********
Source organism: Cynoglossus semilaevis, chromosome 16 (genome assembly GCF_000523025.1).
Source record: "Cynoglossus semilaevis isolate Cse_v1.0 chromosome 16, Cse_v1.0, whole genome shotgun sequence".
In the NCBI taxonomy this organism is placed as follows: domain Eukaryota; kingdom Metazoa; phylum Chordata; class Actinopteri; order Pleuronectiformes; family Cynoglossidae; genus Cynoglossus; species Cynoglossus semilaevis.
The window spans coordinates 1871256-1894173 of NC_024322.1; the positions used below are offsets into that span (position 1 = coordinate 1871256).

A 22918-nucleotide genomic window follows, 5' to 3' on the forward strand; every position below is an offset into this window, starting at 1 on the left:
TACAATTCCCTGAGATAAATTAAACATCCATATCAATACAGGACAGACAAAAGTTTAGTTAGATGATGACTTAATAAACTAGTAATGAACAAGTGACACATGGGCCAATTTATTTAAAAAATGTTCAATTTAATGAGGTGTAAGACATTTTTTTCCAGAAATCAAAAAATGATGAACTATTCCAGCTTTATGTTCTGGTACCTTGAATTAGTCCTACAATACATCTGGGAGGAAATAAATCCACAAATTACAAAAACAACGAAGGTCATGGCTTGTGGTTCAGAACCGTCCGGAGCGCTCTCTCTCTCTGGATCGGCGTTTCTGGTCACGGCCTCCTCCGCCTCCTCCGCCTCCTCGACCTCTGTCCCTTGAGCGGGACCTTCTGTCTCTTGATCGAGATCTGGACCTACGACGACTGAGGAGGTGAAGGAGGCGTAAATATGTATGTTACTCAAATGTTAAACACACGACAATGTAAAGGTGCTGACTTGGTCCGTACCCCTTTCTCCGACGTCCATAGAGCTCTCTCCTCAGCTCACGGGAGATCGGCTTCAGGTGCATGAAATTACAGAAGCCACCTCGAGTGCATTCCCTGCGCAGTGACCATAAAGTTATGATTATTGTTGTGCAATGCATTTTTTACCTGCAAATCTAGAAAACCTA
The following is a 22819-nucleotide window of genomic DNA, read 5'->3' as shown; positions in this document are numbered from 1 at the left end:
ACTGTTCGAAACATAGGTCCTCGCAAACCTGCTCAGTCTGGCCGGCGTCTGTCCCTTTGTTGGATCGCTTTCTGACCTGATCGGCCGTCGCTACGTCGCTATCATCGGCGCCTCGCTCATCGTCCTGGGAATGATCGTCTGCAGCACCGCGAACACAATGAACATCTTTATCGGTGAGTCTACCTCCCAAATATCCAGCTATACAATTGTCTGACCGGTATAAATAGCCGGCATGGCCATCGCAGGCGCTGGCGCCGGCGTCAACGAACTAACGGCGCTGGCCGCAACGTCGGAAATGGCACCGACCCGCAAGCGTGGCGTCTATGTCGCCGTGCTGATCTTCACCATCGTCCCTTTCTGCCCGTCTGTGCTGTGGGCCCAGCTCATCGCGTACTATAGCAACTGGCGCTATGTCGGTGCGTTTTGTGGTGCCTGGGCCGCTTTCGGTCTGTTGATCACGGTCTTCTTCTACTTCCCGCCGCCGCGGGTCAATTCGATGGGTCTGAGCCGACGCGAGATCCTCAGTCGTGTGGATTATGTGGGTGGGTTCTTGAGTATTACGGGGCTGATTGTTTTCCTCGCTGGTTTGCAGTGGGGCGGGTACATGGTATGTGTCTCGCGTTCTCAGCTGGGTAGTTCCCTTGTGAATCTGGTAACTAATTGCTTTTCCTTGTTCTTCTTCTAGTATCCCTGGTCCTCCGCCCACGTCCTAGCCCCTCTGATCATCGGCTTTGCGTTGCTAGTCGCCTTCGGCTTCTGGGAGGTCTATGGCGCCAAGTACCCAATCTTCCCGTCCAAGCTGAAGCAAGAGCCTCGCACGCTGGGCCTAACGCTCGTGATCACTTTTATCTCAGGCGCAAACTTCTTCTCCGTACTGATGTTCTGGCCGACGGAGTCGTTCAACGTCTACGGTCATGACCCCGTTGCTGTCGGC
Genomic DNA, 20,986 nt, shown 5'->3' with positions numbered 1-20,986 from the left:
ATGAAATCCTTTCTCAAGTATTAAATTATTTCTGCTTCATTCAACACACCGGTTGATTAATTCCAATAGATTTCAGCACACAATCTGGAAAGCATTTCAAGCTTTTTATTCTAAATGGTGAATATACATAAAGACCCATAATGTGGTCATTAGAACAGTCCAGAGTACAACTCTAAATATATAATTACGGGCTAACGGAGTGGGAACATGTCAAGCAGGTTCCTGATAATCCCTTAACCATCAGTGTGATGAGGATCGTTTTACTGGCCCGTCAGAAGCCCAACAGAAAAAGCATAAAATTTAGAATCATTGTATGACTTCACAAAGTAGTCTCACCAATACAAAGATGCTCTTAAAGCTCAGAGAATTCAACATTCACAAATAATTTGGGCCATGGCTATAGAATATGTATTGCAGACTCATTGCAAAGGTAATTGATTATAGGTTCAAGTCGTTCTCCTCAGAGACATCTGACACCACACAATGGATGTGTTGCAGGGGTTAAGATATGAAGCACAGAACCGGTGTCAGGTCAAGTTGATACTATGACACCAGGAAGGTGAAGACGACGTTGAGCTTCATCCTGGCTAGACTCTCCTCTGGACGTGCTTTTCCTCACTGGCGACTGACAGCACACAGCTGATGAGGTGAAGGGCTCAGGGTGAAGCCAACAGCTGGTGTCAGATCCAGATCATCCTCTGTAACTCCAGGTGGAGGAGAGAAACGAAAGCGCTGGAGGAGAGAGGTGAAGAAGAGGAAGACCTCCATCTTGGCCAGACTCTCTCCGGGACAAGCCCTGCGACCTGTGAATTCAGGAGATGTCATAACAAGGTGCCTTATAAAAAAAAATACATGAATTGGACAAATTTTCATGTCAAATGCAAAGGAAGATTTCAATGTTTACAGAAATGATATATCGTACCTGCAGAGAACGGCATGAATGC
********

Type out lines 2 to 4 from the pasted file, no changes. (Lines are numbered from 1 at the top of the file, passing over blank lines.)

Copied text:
Source record: "Cynoglossus semilaevis isolate Cse_v1.0 chromosome 16, Cse_v1.0, whole genome shotgun sequence".
In the NCBI taxonomy this organism is placed as follows: domain Eukaryota; kingdom Metazoa; phylum Chordata; class Actinopteri; order Pleuronectiformes; family Cynoglossidae; genus Cynoglossus; species Cynoglossus semilaevis.
The window spans coordinates 1871256-1894173 of NC_024322.1; the positions used below are offsets into that span (position 1 = coordinate 1871256).